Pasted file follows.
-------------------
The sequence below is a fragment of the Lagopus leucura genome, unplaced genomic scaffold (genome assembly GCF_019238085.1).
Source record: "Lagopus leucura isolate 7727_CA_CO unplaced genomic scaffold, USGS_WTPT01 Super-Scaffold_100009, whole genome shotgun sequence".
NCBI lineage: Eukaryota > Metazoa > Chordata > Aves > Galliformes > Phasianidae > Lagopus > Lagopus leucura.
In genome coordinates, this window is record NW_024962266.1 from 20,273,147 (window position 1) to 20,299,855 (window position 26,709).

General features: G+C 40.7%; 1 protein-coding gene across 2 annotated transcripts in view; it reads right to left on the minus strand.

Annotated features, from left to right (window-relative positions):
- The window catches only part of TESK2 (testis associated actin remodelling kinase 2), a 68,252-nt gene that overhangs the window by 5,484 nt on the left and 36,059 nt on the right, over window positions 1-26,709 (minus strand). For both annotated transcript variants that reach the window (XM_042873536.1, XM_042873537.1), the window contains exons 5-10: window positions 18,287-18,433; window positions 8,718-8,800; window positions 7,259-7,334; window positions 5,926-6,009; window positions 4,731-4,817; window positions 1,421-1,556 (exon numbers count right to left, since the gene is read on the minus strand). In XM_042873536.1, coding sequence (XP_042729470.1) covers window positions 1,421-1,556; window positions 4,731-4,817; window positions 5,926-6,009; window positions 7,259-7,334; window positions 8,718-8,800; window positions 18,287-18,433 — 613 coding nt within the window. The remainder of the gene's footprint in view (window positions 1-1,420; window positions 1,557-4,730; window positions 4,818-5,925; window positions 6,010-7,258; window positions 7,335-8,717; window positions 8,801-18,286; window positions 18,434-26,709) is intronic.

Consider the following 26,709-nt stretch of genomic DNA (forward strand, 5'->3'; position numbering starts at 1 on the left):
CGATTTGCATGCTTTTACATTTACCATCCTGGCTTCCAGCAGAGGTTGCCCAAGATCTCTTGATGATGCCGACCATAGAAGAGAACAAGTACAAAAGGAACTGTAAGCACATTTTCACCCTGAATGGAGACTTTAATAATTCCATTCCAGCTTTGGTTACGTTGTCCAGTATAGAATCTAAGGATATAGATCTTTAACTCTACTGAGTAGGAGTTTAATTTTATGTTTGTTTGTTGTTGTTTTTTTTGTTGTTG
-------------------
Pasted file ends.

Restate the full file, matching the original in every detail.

The sequence below is a fragment of the Lagopus leucura genome, unplaced genomic scaffold (genome assembly GCF_019238085.1).
Source record: "Lagopus leucura isolate 7727_CA_CO unplaced genomic scaffold, USGS_WTPT01 Super-Scaffold_100009, whole genome shotgun sequence".
NCBI lineage: Eukaryota > Metazoa > Chordata > Aves > Galliformes > Phasianidae > Lagopus > Lagopus leucura.
In genome coordinates, this window is record NW_024962266.1 from 20,273,147 (window position 1) to 20,299,855 (window position 26,709).

General features: G+C 40.7%; 1 protein-coding gene across 2 annotated transcripts in view; it reads right to left on the minus strand.

Annotated features, from left to right (window-relative positions):
- The window catches only part of TESK2 (testis associated actin remodelling kinase 2), a 68,252-nt gene that overhangs the window by 5,484 nt on the left and 36,059 nt on the right, over window positions 1-26,709 (minus strand). For both annotated transcript variants that reach the window (XM_042873536.1, XM_042873537.1), the window contains exons 5-10: window positions 18,287-18,433; window positions 8,718-8,800; window positions 7,259-7,334; window positions 5,926-6,009; window positions 4,731-4,817; window positions 1,421-1,556 (exon numbers count right to left, since the gene is read on the minus strand). In XM_042873536.1, coding sequence (XP_042729470.1) covers window positions 1,421-1,556; window positions 4,731-4,817; window positions 5,926-6,009; window positions 7,259-7,334; window positions 8,718-8,800; window positions 18,287-18,433 — 613 coding nt within the window. The remainder of the gene's footprint in view (window positions 1-1,420; window positions 1,557-4,730; window positions 4,818-5,925; window positions 6,010-7,258; window positions 7,335-8,717; window positions 8,801-18,286; window positions 18,434-26,709) is intronic.

Consider the following 26,709-nt stretch of genomic DNA (forward strand, 5'->3'; position numbering starts at 1 on the left):
CGATTTGCATGCTTTTACATTTACCATCCTGGCTTCCAGCAGAGGTTGCCCAAGATCTCTTGATGATGCCGACCATAGAAGAGAACAAGTACAAAAGGAACTGTAAGCACATTTTCACCCTGAATGGAGACTTTAATAATTCCATTCCAGCTTTGGTTACGTTGTCCAGTATAGAATCTAAGGATATAGATCTTTAACTCTACTGAGTAGGAGTTTAATTTTATGTTTGTTTGTTGTTGTTTTTTTTGTTGTTG